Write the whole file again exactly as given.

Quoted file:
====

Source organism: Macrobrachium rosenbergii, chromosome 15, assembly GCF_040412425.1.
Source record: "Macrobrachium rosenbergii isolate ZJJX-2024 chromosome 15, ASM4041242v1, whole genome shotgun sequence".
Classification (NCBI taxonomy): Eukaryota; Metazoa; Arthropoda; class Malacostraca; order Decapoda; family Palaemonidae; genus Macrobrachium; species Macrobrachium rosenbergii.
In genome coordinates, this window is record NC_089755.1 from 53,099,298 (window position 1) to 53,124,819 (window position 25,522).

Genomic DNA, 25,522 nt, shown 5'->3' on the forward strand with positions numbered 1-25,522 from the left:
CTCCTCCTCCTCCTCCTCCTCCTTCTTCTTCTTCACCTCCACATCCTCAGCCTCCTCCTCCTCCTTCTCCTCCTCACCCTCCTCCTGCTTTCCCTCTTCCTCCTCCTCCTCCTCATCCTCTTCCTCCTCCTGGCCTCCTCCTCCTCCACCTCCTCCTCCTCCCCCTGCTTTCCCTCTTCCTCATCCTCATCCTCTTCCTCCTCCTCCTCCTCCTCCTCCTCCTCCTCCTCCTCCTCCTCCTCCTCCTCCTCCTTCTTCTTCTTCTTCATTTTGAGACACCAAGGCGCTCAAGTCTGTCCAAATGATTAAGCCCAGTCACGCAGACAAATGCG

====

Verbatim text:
Source organism: Macrobrachium rosenbergii, chromosome 15, assembly GCF_040412425.1.
Source record: "Macrobrachium rosenbergii isolate ZJJX-2024 chromosome 15, ASM4041242v1, whole genome shotgun sequence".
Classification (NCBI taxonomy): Eukaryota; Metazoa; Arthropoda; class Malacostraca; order Decapoda; family Palaemonidae; genus Macrobrachium; species Macrobrachium rosenbergii.
In genome coordinates, this window is record NC_089755.1 from 53,099,298 (window position 1) to 53,124,819 (window position 25,522).

Genomic DNA, 25,522 nt, shown 5'->3' on the forward strand with positions numbered 1-25,522 from the left:
CTCCTCCTCCTCCTCCTCCTCCTTCTTCTTCTTCACCTCCACATCCTCAGCCTCCTCCTCCTCCTTCTCCTCCTCACCCTCCTCCTGCTTTCCCTCTTCCTCCTCCTCCTCCTCATCCTCTTCCTCCTCCTGGCCTCCTCCTCCTCCACCTCCTCCTCCTCCCCCTGCTTTCCCTCTTCCTCATCCTCATCCTCTTCCTCCTCCTCCTCCTCCTCCTCCTCCTCCTCCTCCTCCTCCTCCTCCTCCTCCTCCTTCTTCTTCTTCTTCATTTTGAGACACCAAGGCGCTCAAGTCTGTCCAAATGATTAAGCCCAGTCACGCAGACAAATGCG